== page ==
So given the meming around this book over at raddle.me, I thought I would give it a re-read (I vaguely remember skimming through it before some years back).
I think it is quite prescient in the sense that when it was written in 2011 when there was a much lower general level of “climate catastrophe anxiety” and people were still more concerned with the aftermath of the 2008 financial crisis. So reading it now it feels very current, despite being 10 years old.
As many books, it starts out with some worth-while observations that the author probably felt strongly about. Basically it cautions about being optimistic for the sole purpose of keeping some sort of climate movement going, when all the scientific data points to the fact that it already is much worse than people realize (remember this was written in 2011).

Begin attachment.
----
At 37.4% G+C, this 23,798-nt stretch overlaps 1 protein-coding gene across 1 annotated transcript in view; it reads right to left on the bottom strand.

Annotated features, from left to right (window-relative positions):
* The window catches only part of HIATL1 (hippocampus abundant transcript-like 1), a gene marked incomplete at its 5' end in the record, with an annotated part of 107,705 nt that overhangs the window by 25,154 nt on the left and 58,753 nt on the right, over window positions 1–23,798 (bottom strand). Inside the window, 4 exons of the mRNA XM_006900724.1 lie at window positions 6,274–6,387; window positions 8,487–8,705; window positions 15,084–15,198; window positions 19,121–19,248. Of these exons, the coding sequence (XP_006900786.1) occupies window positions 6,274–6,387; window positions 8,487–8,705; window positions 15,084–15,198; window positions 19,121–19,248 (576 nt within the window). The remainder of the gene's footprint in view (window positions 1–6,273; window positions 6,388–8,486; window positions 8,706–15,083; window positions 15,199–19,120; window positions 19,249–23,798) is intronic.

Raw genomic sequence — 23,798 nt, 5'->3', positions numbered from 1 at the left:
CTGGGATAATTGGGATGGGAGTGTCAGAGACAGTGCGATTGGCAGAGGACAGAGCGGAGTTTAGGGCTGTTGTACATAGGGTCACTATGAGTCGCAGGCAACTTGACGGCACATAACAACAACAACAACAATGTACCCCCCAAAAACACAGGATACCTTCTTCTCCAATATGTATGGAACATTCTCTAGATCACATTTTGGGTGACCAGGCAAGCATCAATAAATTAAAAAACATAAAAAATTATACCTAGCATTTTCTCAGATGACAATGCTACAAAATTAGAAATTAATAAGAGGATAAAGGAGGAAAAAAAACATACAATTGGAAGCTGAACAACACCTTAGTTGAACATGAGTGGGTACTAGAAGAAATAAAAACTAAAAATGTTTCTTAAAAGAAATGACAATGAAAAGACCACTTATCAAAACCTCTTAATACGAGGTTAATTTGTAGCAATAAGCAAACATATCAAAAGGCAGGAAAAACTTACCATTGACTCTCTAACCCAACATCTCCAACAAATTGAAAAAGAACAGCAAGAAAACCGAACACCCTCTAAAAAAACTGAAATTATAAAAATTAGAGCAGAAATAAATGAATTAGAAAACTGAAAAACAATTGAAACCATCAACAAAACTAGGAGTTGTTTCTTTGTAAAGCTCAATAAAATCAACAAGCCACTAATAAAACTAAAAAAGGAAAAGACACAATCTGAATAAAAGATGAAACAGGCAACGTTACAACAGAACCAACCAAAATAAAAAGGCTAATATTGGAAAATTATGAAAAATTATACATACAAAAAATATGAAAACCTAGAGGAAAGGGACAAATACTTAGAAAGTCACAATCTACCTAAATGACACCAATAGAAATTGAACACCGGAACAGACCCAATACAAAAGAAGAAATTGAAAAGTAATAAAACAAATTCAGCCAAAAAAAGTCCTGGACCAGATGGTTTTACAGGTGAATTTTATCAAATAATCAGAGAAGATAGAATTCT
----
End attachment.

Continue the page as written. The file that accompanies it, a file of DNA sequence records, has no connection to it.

It then gives a good but a bit doom and gloom overview about the scientific state of the art knowledge in regards to the climate catastrophe (nothing really new for the 2021 reader).
The middle part of the book goes onto some interesting but largely quaint tangents: A very optimistic look on possible roads to anarchy in Africa, some observations on how the military-industrial complex has analyzed the future developments and some (mild) anti-civ propaganda.
Basically the book starts out strong (at least for the 2011ish reader) and then slowly fizzles out on various largely unrelated thoughts. This cumulates in the end where it talks about the “anarchists behind the walls”. This is basically the somewhat outdated “Fortress Europe” view that things will more or less continue as they are in the rich western world and how anarchists should deal with living in home states hostile to them. Basically this part says more about the author him/her self then containing any relevant new insights.
All in all, It felt a bit boring in the end and I doubt most people that are currently hyping this book read more then the first few chapters :) But give it a read if you have time.